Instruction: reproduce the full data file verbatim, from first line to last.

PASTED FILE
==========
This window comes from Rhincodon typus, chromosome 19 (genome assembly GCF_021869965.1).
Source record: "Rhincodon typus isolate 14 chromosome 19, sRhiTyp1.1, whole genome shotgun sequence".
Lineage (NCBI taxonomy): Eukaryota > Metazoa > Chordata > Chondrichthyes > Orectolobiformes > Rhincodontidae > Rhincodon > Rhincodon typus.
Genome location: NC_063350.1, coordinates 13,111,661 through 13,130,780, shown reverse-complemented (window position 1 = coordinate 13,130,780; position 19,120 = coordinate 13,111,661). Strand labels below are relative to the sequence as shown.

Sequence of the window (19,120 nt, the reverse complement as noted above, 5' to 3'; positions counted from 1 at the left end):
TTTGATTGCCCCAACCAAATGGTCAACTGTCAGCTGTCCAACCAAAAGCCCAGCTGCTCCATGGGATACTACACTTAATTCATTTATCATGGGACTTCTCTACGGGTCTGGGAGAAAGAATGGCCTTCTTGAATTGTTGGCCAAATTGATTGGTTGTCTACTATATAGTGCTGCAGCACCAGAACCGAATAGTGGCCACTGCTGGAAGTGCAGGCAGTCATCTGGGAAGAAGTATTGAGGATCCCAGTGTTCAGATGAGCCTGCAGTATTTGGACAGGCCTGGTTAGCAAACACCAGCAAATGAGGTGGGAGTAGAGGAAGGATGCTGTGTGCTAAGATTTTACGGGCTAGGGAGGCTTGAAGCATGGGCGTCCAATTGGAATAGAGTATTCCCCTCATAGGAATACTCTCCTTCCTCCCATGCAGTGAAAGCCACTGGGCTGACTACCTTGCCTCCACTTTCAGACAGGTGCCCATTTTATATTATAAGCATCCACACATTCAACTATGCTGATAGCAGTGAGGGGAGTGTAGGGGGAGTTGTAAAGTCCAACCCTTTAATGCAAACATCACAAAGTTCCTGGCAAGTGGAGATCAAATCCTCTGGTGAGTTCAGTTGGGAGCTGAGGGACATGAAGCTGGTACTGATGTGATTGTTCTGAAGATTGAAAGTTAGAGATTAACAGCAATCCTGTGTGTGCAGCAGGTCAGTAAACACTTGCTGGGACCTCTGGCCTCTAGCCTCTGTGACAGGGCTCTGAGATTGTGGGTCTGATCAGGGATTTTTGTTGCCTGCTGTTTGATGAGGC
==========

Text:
This window comes from Rhincodon typus, chromosome 19 (genome assembly GCF_021869965.1).
Source record: "Rhincodon typus isolate 14 chromosome 19, sRhiTyp1.1, whole genome shotgun sequence".
Lineage (NCBI taxonomy): Eukaryota > Metazoa > Chordata > Chondrichthyes > Orectolobiformes > Rhincodontidae > Rhincodon > Rhincodon typus.
Genome location: NC_063350.1, coordinates 13,111,661 through 13,130,780, shown reverse-complemented (window position 1 = coordinate 13,130,780; position 19,120 = coordinate 13,111,661). Strand labels below are relative to the sequence as shown.

Sequence of the window (19,120 nt, the reverse complement as noted above, 5' to 3'; positions counted from 1 at the left end):
TTTGATTGCCCCAACCAAATGGTCAACTGTCAGCTGTCCAACCAAAAGCCCAGCTGCTCCATGGGATACTACACTTAATTCATTTATCATGGGACTTCTCTACGGGTCTGGGAGAAAGAATGGCCTTCTTGAATTGTTGGCCAAATTGATTGGTTGTCTACTATATAGTGCTGCAGCACCAGAACCGAATAGTGGCCACTGCTGGAAGTGCAGGCAGTCATCTGGGAAGAAGTATTGAGGATCCCAGTGTTCAGATGAGCCTGCAGTATTTGGACAGGCCTGGTTAGCAAACACCAGCAAATGAGGTGGGAGTAGAGGAAGGATGCTGTGTGCTAAGATTTTACGGGCTAGGGAGGCTTGAAGCATGGGCGTCCAATTGGAATAGAGTATTCCCCTCATAGGAATACTCTCCTTCCTCCCATGCAGTGAAAGCCACTGGGCTGACTACCTTGCCTCCACTTTCAGACAGGTGCCCATTTTATATTATAAGCATCCACACATTCAACTATGCTGATAGCAGTGAGGGGAGTGTAGGGGGAGTTGTAAAGTCCAACCCTTTAATGCAAACATCACAAAGTTCCTGGCAAGTGGAGATCAAATCCTCTGGTGAGTTCAGTTGGGAGCTGAGGGACATGAAGCTGGTACTGATGTGATTGTTCTGAAGATTGAAAGTTAGAGATTAACAGCAATCCTGTGTGTGCAGCAGGTCAGTAAACACTTGCTGGGACCTCTGGCCTCTAGCCTCTGTGACAGGGCTCTGAGATTGTGGGTCTGATCAGGGATTTTTGTTGCCTGCTGTTTGATGAGGC